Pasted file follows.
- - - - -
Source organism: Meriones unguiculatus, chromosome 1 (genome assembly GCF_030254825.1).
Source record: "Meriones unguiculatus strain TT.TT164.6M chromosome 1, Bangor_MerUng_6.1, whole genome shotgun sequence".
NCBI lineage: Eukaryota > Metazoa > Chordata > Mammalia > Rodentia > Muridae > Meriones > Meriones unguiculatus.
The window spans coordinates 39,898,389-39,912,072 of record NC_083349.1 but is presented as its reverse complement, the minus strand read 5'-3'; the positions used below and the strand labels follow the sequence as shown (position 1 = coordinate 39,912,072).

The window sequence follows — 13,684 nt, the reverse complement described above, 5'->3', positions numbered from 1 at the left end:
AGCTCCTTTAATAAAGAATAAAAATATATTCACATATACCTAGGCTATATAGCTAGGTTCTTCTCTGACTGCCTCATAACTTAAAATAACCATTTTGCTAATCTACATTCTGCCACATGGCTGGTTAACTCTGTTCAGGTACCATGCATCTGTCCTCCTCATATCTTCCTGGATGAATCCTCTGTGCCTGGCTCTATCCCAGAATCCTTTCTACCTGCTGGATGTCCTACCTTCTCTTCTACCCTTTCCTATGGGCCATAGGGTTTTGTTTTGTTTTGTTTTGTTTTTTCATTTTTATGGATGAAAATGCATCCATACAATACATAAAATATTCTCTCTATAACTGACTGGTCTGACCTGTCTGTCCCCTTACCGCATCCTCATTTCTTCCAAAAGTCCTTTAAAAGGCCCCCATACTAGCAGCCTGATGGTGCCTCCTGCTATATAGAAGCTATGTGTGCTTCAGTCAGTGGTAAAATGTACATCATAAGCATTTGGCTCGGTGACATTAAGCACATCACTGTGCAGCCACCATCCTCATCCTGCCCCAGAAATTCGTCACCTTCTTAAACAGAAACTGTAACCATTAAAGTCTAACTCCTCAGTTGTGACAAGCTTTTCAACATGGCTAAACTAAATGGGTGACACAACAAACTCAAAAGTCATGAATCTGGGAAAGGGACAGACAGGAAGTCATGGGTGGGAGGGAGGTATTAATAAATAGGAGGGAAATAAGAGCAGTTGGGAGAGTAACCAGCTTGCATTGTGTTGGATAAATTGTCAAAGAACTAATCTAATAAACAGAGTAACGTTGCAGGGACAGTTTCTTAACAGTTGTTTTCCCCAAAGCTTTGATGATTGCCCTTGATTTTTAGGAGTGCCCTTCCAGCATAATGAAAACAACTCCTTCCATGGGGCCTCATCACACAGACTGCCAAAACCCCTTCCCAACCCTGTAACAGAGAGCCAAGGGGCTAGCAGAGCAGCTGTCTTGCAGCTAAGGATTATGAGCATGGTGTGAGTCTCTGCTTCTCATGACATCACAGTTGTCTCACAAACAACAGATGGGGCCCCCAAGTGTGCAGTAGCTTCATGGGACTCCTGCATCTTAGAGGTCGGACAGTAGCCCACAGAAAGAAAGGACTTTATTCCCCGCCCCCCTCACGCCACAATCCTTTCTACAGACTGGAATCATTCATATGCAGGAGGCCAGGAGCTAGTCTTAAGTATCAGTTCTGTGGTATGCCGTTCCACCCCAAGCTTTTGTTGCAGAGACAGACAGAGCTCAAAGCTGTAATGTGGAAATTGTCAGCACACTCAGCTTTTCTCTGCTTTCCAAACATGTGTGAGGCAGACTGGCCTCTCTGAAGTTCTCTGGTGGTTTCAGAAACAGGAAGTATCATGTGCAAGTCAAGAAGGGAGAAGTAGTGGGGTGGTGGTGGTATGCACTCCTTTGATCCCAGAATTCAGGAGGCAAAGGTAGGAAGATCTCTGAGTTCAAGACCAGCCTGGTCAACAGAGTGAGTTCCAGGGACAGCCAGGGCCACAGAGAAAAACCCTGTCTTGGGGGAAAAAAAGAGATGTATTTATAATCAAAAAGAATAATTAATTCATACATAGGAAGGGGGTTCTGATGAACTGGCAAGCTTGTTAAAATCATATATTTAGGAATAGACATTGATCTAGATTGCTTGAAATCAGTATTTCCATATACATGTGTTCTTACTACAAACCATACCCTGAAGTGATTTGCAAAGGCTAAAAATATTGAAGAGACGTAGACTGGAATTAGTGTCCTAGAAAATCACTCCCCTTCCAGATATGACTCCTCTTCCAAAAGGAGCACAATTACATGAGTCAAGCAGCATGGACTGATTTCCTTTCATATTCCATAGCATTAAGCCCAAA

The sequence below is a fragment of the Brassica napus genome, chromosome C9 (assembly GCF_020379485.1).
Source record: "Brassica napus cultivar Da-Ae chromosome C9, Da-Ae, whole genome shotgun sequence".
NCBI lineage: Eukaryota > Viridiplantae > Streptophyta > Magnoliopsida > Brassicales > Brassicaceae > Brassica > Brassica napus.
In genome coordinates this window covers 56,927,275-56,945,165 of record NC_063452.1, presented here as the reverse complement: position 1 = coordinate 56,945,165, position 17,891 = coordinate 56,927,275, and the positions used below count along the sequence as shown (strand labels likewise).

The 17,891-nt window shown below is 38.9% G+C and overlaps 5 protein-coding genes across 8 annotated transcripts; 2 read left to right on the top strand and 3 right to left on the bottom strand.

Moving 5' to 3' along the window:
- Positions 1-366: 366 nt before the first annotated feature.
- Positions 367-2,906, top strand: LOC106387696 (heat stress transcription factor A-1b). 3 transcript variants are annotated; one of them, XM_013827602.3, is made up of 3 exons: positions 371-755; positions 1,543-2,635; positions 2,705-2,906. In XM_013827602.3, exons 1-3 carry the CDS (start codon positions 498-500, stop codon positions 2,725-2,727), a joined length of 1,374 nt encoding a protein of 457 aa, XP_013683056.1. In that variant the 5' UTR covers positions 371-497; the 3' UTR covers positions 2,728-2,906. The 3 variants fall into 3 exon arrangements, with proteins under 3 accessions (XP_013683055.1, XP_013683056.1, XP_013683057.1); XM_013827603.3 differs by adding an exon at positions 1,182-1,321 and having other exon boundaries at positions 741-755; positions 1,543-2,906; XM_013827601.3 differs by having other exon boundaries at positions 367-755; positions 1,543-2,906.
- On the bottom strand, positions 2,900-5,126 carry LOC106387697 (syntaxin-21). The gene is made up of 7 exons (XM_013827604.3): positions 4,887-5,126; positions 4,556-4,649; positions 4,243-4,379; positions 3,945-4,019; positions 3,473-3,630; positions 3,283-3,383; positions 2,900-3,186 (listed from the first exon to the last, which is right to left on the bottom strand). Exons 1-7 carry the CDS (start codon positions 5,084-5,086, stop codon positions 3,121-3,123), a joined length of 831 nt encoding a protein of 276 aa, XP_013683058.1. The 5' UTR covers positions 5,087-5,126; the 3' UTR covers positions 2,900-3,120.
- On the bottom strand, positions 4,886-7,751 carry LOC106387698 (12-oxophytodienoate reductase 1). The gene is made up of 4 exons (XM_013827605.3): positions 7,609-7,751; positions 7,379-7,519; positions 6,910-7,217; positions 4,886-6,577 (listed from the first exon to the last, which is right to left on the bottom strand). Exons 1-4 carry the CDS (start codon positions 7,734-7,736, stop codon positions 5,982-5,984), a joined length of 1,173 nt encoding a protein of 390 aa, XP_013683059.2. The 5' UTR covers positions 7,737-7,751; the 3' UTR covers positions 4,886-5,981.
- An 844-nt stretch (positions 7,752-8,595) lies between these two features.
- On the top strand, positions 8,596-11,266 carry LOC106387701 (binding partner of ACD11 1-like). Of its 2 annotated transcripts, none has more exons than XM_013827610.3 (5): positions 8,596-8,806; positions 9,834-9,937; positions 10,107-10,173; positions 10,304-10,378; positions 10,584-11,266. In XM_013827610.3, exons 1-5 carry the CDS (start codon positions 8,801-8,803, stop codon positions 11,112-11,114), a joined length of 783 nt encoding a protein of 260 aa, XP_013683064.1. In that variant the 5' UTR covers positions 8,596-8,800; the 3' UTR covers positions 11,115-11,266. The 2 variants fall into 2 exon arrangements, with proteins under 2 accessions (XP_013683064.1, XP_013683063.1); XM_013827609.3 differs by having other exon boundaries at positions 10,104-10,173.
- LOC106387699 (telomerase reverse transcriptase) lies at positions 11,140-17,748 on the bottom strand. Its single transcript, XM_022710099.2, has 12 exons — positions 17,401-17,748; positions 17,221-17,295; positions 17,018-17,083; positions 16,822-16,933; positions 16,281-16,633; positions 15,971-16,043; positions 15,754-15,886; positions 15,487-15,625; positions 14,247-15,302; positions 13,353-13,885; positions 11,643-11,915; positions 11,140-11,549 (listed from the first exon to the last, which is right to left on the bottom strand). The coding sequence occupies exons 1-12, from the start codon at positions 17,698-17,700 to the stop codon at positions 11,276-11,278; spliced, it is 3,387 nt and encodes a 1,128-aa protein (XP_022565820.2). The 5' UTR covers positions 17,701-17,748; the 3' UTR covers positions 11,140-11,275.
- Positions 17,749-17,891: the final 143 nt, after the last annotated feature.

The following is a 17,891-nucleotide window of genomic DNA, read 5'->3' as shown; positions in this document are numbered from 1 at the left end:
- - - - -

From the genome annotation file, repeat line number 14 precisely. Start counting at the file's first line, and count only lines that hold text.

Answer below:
- Positions 367-2,906, top strand: LOC106387696 (heat stress transcription factor A-1b). 3 transcript variants are annotated; one of them, XM_013827602.3, is made up of 3 exons: positions 371-755; positions 1,543-2,635; positions 2,705-2,906. In XM_013827602.3, exons 1-3 carry the CDS (start codon positions 498-500, stop codon positions 2,725-2,727), a joined length of 1,374 nt encoding a protein of 457 aa, XP_013683056.1. In that variant the 5' UTR covers positions 371-497; the 3' UTR covers positions 2,728-2,906. The 3 variants fall into 3 exon arrangements, with proteins under 3 accessions (XP_013683055.1, XP_013683056.1, XP_013683057.1); XM_013827603.3 differs by adding an exon at positions 1,182-1,321 and having other exon boundaries at positions 741-755; positions 1,543-2,906; XM_013827601.3 differs by having other exon boundaries at positions 367-755; positions 1,543-2,906.